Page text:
Listening to the music you love makes your brain release more dopamine

To what extent dopaminergic transmission plays a direct role in the reward experience (both motivational and hedonic) induced by music?

Listening to the music you love makes your brain release more dopamine
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In everyday life humans regularly seek participation in highly complex and pleasurable experiences such as music listening, singing, or playing, that does not seem to have any specific survival advantage. Understanding how the brain translates a structured sequence of sounds, such as music, into a pleasant and rewarding experience is a fascinating question which may be crucial to better understand the processing of abstract rewards in humans.

In a new study, scientists found the answer suggesting that dopamine — a neurotransmitter that plays an important role in our cognitive, emotional, and behavioral functioning. It also plays a crucial role in the reward experience induced by music.

Study author Laura Ferreri, an associate professor in cognitive psychology at Lyon University said, “In the scientific literature, there was a lack of direct evidence showing that dopamine function is causally related to music-evoked pleasure. Therefore in this study, through a pharmacological approach, we wanted to investigate whether dopamine, which plays a major role in regulating pleasure experiences and motivation to engage in certain behaviors, plays a direct role in the experience of pleasure induced by music.”

During the study, scientists manipulated the dopaminergic transmission of 27 participants while they were listening to music. They conducted the study in three different sessions.

During those sessions, that are separated by one week at least, the experts orally administrated to each participant a dopamine precursor (levodopa, which increases dopaminergic availability), a dopamine antagonist (risperidone; to reduce dopaminergic signaling), and placebo (lactose; as a control). They discovered that the levodopa enhanced the ability to experience musical pleasure in risperidone impaired participants.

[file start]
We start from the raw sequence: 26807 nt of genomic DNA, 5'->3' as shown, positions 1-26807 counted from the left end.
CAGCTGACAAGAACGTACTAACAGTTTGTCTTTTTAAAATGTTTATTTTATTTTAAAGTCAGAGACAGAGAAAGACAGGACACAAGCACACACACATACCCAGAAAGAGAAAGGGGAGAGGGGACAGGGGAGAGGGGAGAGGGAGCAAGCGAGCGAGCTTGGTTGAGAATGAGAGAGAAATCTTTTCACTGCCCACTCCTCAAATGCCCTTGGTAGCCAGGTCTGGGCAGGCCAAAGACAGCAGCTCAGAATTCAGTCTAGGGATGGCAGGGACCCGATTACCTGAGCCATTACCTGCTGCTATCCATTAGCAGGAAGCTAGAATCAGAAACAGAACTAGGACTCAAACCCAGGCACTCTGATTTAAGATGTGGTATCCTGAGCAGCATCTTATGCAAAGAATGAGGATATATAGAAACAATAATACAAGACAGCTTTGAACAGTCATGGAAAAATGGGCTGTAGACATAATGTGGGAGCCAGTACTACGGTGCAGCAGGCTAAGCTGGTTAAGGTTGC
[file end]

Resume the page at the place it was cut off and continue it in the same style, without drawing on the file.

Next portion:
Ferreri said, “This study shows for the first time a causal role of dopamine in musical pleasure and motivation: enjoying a piece of music, deriving pleasure from it, wanting to listen to it again, being willing to spend money for it, strongly depend on the dopamine released in our synapses.”

“What we found sheds new light on the role of the human dopaminergic system in abstract rewards. Indeed, our findings challenge previous evidence conducted in animal models, where dopaminergic manipulations showed a clear role of dopamine in motivation and learning, but a controversial function in regulating hedonic responses in primary rewards such as food, mainly related to opioids release.”

“These results indicate that dopaminergic transmission in humans might play different or additive roles than the ones postulated in affective processing so far, particularly in abstract cognitive activities such as music listening.”

During the study, participants were willing to spend more money under the dopamine precursor levodopa than under the dopamine antagonist risperidone. This suggests that they were more motivated to listen to the music again when the dopaminergic transmission was enhanced than when it was blocked.

Ferreri said, “It is important to highlight that we were not looking for a magic pill able to increase the feelings of pleasure while listening to music. We were interested in finding the neurochemical mechanisms underpinning the music-evoked pleasure, and we used a pharmacological approach to address this question.”

“We cannot conclude that taking dopamine will increase your musical pleasure. What we can say is much more interesting: listening to the music you love will make your brain release more dopamine, a crucial neurotransmitter for humans’ emotional and cognitive functioning.”

The new findings have been published in the Proceedings of the National Academy of Sciences.